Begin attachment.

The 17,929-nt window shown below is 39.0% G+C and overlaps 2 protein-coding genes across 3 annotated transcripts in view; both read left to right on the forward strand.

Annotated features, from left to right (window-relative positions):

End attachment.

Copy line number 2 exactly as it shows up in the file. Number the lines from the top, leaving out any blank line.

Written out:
Annotated features, from left to right (window-relative positions):